Walmart works to narrow the pharmacy gap
Walmart’s pharmacy footprint is poised for its most meaningful expansion in decades, thanks to shifting capital expenditure priorities that have begun to favor more aggressive expansion of smaller stores.
The move is significant because ever since the advent of the Walmart Supercenter, net increases in pharmacy count have been minimal, as Walmart swapped discount stores with pharmacies for supercenters with pharmacies. That kept a lid on the type of gains in pharmacy count chains like Walgreens and CVS experienced, due to the combination of organic growth and acquisitions. Now it appears Walmart could be looking to narrow the pharmacy gap by opening its smaller Neighborhood Market stores at a faster pace, while continuing to experiment with an even smaller Walmart Express concept as the supercenter conversion cycle decelerates over time.
“Supercenters remain our primary driver of growth and returns,” Walmart U.S. president and CEO Bill Simon said recently during Walmart’s annual investor conference. “Because we see increased momentum in comp and total sales and traffic performance, we will continue to accelerate the rollout of Neighborhood Markets.”
Walmart expects to add between 15 million and 17 million sq. ft. of U.S. selling space next year, compared to a projected 14 million to 15 million by the end of the current fiscal year. Virtually all of the increase in planned square footage growth is attributable to an acceleration of smaller format stores like the approximately 45,000-sq.-ft. Neighborhood Market, and to a lesser extent, the approximately 15,000-sq.-ft. Walmart Express. Walmart plans to open 125 supercenters next year, roughly the same as last year, with most coming from conversions or expansion. However, the company is planning to add between 95 and 115 smaller format stores, primarily Neighborhood Markets, compared to about 80 that will be opened during the current year. While that is a relatively modest acceleration from the current year total, Walmart went on to say it expects to have 500 of the Neighborhood Market food-and-drug combination stores operational by 2015, and these stores are expected to generate annual sales of approximately $10 billion.
From a productivity standpoint, that equates to average annual sales of $20 million per unit and sales per square foot in the vicinity of $450, assuming an average store size of 45,000 sq. ft.
Productivity of the smaller stores has long been the impediment to expansion, but company executives more recently have indicated that the smaller stores now generate returns on par with larger stores. They are also a lot easier to open, since suitable locations are more abundant. The same is true of the small Express concept, but Walmart has indicated the returns are not yet high enough to warrant a more aggressive rollout.
Report outlines challenges in pharma industry through 2020
NEW YORK — Spurred by health reform and other factors, a "golden era" could be approaching for drug companies as they reinvent themselves, according to a new report by PwC.
The report, "Pharma 2020: From Vision to Decision," said that the industry was on the verge of an era of renewed productivity and prosperity, but its success was not guaranteed.
"A healthy, vibrant and responsive pharma industry is vital to society for the development of new medicines," PwC global pharmaceutical and life sciences advisory leader and report author Steve Arlington said. "More needs to be done to support and encourage long-term investment in the discovery and development of medicines to treat serious disease. We need to all work together to improve the well-being of populations."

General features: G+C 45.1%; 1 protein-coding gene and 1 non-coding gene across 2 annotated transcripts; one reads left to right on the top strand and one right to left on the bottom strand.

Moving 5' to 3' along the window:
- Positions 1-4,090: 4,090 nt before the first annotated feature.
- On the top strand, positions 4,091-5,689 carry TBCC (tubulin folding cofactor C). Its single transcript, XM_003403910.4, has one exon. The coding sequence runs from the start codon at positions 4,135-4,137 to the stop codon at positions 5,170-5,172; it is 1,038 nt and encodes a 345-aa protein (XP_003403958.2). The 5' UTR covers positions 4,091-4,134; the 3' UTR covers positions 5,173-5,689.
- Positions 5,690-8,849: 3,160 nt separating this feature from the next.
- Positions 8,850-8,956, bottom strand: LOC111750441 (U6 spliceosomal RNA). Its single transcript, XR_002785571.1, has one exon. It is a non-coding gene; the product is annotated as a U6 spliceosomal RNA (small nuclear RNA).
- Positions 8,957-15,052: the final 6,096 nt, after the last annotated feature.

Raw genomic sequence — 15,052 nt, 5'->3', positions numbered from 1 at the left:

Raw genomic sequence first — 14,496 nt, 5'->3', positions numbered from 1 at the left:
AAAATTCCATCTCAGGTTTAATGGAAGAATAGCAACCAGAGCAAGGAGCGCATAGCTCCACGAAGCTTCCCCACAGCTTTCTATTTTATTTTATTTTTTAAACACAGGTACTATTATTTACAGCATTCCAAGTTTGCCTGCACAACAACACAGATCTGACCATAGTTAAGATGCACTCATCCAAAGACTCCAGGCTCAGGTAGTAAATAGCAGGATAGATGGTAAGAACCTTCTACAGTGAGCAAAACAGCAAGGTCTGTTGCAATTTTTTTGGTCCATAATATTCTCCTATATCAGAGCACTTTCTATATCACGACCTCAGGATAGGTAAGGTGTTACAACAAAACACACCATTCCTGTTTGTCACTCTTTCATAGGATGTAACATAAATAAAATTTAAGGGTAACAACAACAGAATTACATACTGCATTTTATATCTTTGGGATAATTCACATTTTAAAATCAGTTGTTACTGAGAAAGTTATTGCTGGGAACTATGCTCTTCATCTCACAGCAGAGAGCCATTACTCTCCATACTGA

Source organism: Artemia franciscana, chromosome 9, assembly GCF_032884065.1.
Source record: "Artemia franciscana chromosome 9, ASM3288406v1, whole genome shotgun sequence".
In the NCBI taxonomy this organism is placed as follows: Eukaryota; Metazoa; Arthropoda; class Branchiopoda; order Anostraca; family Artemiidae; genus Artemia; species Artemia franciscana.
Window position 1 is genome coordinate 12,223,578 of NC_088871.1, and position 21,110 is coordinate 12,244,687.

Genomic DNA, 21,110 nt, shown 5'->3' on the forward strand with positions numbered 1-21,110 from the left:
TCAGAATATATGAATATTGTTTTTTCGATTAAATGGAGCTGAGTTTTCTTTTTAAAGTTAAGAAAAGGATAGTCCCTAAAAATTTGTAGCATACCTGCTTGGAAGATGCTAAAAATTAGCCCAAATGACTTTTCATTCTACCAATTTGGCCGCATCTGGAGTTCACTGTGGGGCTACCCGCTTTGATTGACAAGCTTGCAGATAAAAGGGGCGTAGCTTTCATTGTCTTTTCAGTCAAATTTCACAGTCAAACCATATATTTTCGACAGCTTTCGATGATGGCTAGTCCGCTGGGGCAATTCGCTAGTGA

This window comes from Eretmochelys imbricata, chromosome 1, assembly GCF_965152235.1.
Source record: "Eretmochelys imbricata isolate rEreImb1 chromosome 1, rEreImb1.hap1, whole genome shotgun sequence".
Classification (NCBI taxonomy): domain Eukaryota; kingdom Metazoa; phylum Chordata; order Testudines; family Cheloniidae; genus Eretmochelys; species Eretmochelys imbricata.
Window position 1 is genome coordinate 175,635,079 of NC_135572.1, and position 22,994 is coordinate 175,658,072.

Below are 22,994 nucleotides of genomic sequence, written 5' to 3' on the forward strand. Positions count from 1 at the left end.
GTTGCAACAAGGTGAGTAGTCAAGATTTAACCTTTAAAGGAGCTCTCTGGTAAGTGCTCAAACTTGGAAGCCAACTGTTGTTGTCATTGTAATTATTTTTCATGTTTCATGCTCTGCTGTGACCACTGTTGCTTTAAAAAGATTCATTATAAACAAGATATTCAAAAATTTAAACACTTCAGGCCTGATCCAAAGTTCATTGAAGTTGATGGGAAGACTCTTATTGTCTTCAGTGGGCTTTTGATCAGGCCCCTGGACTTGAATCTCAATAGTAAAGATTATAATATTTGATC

The report said that health reform is accelerating the need for big changes in the drug industry and its response to rising demand for medicines, major scientific and technological advances, economic pressures and sociodemographic shifts — in both developed and growing markets around the world. It found that while the industry could experience "unprecedented" global growth in the future, its prevailing business model and management culture were ill-suited to capitalize on the opportunities over the next decade. Drug companies that make it through the next few years can prosper if they can prune their pipelines, address rising consumer expectations and poor scientific productivity and cultural barriers, the report said.
Among the challenges the industry faces is rising healthcare costs. Demand for medicines could result in global drug sales increasing by 40% to $1.6 trillion by 2020; but with economic difficulties and rising costs, the industry has to be in a position to be a part of the solution, the report said, and it’s faced with a choice: Offer more value without charging more or justify premium pricing by proving it can remove costs from another part of the healthcare system.
The report also suggested tailoring pipelines to meet demands in the market and also increase collaboration, noting that the culture in the pharmaceutical industry has changed little over the past few decades.
Lupin CEO wins Ernst & Young award
BALTIMORE — The head of Lupin Pharmaceuticals has received an award from accounting firm Ernst & Young.
Ernst & Young announced Thursday that it had named Lupin CEO Vinita Gupta the inaugural Ernst & Young U.S. 2012 Family Business Award of Excellence winner at its 2012 Strategic Growth Forum in Palm Springs, Calif.
"Gupta’s father, Desh Bandhu Gupta, founded India’s Lupin in 1968, and as a teenager, she accompanied him on business trips around the world, giving her a taste of global diplomacy and negotiation strategy," Ernst & Young Americas director for Entrepreneur of the Year Bryan Pearce said. "Through these early valuable experiences with her father, and her continued education in business, education and pharmaceuticals, Vinita has come to be a great leader who will continue to take Lupin Pharmaceuticals to new heights."